Donating blood-Is this ethical?

  1. Our local blood bank is crying out for donations. I normally don't donate blood because I'm not allowed. You see, the blood bank doesn't allow gay people to donate blood. I have been in a monogamous relationship for 5 years and I feel that it is just stupid for them to not allow me to donate blood.
    My question for you all: Would it be ethical for me to lie on the questionaire so that I could donate blood since I know that my blood is perfectly safe? They keep saying that they're desperate for more donations, so I think that I would be doing them a big favor my donating.
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  2. 28 Comments

  3. by   Tilleycs
    No, lying is NEVER ethical. Maybe you can do something else, like help post advertisements and get the word out about need for blood.
  4. by   Shamrock
    Hmmmm, I'd have to wonder if it is ever ethical to lie. I agree
    with your position though, why can't you donate, they screen
    everyone's blood. Who is to say that a heterosexual won't have
    hiv or whatever?
  5. by   Nurse Ratched
    Is that an automatic deferral? I know they ask about it on the questionnaire, but as I am a woman, it never occured to me to wonder.

    Twarlik, you've asked a great question. I'm not sure of the answer. I think we should be truthful on these things and possibly work to change a rule that we feel is unjust.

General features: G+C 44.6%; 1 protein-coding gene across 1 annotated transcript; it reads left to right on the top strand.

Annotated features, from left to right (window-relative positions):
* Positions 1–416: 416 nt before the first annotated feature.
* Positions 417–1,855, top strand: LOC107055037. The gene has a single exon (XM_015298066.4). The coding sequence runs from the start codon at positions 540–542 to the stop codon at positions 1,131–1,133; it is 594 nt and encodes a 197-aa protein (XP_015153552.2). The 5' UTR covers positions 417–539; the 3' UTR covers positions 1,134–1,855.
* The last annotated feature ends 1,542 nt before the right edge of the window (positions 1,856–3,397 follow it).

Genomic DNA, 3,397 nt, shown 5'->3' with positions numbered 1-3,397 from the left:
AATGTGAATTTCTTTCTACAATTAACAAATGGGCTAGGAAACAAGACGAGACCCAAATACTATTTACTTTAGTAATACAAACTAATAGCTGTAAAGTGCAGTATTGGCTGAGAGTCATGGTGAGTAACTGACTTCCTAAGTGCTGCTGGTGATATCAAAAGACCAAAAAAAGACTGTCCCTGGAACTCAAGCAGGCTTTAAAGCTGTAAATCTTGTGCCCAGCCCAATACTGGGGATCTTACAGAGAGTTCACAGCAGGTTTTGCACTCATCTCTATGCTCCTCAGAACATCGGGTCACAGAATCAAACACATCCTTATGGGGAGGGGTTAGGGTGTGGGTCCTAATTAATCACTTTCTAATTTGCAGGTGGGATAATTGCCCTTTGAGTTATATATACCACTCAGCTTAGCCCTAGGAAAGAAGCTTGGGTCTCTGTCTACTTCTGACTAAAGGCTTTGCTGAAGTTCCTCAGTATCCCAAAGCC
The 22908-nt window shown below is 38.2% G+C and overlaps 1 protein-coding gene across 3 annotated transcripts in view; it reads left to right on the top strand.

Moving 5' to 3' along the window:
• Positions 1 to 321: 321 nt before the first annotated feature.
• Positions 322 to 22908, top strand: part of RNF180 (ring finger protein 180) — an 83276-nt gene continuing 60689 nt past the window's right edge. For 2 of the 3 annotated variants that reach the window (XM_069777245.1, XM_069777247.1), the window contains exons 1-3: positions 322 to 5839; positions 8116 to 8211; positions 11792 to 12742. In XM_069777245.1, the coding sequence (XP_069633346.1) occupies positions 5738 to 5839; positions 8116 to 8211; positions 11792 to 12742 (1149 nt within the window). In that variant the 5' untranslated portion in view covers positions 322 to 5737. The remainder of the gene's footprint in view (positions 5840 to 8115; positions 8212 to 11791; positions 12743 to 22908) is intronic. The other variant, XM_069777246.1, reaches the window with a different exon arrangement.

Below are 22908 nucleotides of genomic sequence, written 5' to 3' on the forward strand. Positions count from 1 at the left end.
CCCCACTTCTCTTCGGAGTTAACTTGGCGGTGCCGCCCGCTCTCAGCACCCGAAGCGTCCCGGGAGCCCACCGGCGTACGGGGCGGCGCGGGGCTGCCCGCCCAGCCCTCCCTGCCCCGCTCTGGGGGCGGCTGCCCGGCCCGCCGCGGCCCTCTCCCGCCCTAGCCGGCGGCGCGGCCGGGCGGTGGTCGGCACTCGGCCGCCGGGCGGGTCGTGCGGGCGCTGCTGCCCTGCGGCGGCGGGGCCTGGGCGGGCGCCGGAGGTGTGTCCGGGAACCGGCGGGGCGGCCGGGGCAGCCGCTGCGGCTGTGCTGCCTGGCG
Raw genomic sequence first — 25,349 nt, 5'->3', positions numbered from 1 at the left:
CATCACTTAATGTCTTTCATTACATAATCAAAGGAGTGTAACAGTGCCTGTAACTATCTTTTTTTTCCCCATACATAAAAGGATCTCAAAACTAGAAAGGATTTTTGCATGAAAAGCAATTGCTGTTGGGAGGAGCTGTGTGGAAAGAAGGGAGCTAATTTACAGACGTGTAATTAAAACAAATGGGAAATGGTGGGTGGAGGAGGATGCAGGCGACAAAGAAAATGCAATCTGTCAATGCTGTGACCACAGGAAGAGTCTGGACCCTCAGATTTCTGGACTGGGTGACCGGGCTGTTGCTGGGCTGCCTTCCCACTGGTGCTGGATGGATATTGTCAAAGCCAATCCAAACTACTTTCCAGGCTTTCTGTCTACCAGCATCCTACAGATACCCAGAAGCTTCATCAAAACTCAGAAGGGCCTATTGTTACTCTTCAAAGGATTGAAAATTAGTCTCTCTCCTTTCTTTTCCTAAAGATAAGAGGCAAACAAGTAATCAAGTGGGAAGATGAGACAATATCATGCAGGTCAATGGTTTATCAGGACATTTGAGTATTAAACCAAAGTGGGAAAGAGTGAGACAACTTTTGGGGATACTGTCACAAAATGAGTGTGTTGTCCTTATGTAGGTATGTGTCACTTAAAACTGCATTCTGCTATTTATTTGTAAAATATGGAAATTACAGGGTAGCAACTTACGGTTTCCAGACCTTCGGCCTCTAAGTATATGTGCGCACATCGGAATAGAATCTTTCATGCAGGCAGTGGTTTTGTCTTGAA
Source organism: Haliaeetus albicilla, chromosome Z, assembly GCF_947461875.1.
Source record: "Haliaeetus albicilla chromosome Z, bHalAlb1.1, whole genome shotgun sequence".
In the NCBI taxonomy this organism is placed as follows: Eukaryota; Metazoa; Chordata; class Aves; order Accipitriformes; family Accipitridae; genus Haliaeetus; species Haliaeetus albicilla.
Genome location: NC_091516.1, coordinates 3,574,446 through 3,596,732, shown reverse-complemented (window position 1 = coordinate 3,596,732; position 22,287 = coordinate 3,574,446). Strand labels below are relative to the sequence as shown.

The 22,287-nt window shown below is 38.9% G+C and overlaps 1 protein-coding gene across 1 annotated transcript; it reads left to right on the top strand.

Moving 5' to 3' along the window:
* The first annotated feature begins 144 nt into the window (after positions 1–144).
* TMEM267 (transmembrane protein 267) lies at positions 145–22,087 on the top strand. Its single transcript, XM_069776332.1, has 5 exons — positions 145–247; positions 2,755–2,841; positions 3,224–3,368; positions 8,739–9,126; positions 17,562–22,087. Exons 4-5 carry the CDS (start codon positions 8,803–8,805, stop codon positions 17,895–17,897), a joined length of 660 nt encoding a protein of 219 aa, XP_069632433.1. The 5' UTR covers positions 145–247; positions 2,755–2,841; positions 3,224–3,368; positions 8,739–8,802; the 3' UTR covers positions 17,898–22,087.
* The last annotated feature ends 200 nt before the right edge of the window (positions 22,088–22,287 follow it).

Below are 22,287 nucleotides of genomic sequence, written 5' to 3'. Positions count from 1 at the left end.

I wonder about the statistics behind this rule.
  6. by   JMP
    I think the ethical part of this question is the right of the blood bank to ASK the question (regarding sexuality preferences). I DO NOT agree they should ask the question.

    I totally disagree that being gay would exclude someone from donating blood, I mean, people get HIV-AIDS from all kinds of things, including heterosexual relations. Don't they test the blood they collect?

    I am however speaking as a Canadian, whose government has just sanctioned gay and lesbian marriages. I am proud of our county for doing so.

    And for those wondering, no I am not gay.
    Last edit by JMP on Jun 11, '03
  7. by   karenG
    I wonder what grounds they have for turning you down?? you cant give blood here if you have had hepatitis but think thats the only restriction. I have never been asked- all they do is check I'm not anaemic!

    Karen
  8. by   SmilingBluEyes
    There are many exclusionary factors I don't get. My husband was in Saudi Arabia for military service a few years back and they won't take HIS blood, either. I mean, do they ask a hetero person how many partners she/he has had? Some of them bed-hop like bunnies and if you ask me, would put the blood supply MORE at risk than a monogomous gay person would ----I guess I don't get it.
  9. by   oramar
    Are you sure about that question? Is it still on their list of questions? I know 20 years ago they were asking questions about sexual preference. I thought they dropped the questions about sexual preference a few years ago. I read an article a while back which said that asking people questions about sex didn't work. People lie about sex to themselves and others so much that it is a waste of time. I have not be able to give blood in a while so I don't know what the policy is now.
  10. by   Ted
    I hope they still don't ask that question. . . .

  11. by   KRVRN